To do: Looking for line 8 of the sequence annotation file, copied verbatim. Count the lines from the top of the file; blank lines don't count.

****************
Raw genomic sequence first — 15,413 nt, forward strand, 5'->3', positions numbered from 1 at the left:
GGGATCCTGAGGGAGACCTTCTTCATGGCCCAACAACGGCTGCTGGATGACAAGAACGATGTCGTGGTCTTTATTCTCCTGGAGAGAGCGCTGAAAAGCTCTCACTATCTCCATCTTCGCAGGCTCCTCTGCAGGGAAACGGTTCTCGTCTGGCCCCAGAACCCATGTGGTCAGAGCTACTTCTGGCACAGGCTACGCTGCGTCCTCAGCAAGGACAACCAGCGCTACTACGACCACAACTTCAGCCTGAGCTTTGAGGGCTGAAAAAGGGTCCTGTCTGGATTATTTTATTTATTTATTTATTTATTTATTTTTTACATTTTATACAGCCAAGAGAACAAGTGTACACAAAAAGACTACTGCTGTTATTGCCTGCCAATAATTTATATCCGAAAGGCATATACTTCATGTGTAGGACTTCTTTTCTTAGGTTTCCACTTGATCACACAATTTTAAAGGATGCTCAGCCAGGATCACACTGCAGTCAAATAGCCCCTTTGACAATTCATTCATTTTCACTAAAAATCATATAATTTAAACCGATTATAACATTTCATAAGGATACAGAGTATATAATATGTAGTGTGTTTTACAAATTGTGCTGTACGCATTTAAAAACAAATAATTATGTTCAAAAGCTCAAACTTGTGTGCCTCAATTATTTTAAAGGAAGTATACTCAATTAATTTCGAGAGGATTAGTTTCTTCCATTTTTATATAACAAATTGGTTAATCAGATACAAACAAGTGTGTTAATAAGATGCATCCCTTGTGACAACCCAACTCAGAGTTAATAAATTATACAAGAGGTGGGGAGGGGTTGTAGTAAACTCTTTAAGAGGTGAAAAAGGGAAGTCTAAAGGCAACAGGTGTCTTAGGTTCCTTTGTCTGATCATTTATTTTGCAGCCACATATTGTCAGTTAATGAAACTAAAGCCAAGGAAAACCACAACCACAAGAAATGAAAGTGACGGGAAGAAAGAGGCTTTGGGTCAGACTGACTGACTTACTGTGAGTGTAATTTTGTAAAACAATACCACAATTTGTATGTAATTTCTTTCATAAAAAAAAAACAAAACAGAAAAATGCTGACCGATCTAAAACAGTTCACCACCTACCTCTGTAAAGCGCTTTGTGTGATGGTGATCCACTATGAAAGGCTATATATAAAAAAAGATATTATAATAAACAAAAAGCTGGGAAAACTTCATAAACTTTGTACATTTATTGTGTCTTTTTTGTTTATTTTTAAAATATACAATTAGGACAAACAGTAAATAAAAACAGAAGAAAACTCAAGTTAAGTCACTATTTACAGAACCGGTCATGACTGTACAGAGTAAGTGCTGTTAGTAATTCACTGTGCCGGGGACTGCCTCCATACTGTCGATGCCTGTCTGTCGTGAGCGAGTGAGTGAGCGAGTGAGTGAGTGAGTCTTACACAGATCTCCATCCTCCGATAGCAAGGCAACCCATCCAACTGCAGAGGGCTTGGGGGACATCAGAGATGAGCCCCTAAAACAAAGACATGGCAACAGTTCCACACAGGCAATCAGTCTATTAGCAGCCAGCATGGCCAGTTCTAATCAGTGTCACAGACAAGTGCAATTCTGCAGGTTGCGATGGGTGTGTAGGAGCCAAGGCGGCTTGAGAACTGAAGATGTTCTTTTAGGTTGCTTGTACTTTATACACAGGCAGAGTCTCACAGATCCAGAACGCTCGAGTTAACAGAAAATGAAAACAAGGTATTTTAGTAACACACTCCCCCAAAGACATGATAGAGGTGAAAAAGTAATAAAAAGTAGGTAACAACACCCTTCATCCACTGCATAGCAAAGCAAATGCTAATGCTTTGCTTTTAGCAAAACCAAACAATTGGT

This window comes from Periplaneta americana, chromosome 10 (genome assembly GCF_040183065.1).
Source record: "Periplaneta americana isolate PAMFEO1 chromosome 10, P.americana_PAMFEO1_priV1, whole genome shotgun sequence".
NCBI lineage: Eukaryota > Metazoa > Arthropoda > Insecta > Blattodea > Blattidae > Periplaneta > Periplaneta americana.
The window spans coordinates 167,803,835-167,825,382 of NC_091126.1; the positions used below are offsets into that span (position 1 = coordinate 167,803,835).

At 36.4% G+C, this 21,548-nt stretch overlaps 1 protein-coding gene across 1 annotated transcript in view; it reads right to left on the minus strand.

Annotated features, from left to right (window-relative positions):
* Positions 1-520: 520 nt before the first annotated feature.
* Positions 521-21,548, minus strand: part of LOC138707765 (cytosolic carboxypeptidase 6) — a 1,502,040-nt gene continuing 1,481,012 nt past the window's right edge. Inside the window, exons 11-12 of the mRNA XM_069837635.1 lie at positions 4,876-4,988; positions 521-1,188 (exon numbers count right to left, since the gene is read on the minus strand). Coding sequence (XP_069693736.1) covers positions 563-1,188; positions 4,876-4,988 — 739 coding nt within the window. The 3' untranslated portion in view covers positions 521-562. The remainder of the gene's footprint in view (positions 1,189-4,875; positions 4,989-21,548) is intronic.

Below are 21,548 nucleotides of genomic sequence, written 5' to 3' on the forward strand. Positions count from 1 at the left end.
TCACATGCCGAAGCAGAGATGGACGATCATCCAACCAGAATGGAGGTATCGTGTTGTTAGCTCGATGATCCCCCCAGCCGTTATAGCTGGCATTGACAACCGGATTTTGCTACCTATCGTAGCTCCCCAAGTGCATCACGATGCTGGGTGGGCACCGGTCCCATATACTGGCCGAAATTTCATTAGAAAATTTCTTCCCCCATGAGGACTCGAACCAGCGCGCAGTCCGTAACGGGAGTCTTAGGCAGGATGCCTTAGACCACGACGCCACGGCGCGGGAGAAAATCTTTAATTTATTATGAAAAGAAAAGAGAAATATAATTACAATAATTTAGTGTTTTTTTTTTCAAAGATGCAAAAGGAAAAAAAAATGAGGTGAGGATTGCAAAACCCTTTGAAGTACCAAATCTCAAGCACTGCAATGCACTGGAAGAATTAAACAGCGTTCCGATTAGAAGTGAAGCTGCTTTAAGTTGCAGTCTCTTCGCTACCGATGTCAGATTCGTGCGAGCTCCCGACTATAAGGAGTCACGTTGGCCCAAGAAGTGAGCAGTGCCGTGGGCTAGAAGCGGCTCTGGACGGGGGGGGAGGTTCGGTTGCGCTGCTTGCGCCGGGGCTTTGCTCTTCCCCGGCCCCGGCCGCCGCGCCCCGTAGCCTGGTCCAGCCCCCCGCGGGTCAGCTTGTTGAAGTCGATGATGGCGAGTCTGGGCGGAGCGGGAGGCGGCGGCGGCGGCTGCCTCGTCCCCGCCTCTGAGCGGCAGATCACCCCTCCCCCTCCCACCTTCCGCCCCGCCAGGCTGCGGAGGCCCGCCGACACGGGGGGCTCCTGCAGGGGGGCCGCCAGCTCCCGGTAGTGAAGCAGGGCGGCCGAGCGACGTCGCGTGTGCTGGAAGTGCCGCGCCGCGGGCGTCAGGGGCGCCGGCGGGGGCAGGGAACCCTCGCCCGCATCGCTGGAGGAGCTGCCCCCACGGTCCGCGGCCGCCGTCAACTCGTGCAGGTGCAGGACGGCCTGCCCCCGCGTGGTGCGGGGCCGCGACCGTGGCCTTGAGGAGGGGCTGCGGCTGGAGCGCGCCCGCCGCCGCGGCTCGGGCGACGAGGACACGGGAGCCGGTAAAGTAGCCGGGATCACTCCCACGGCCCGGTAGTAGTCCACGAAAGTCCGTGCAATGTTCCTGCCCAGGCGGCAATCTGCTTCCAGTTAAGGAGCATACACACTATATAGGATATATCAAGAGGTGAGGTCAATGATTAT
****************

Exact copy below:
Annotated features, from left to right (window-relative positions):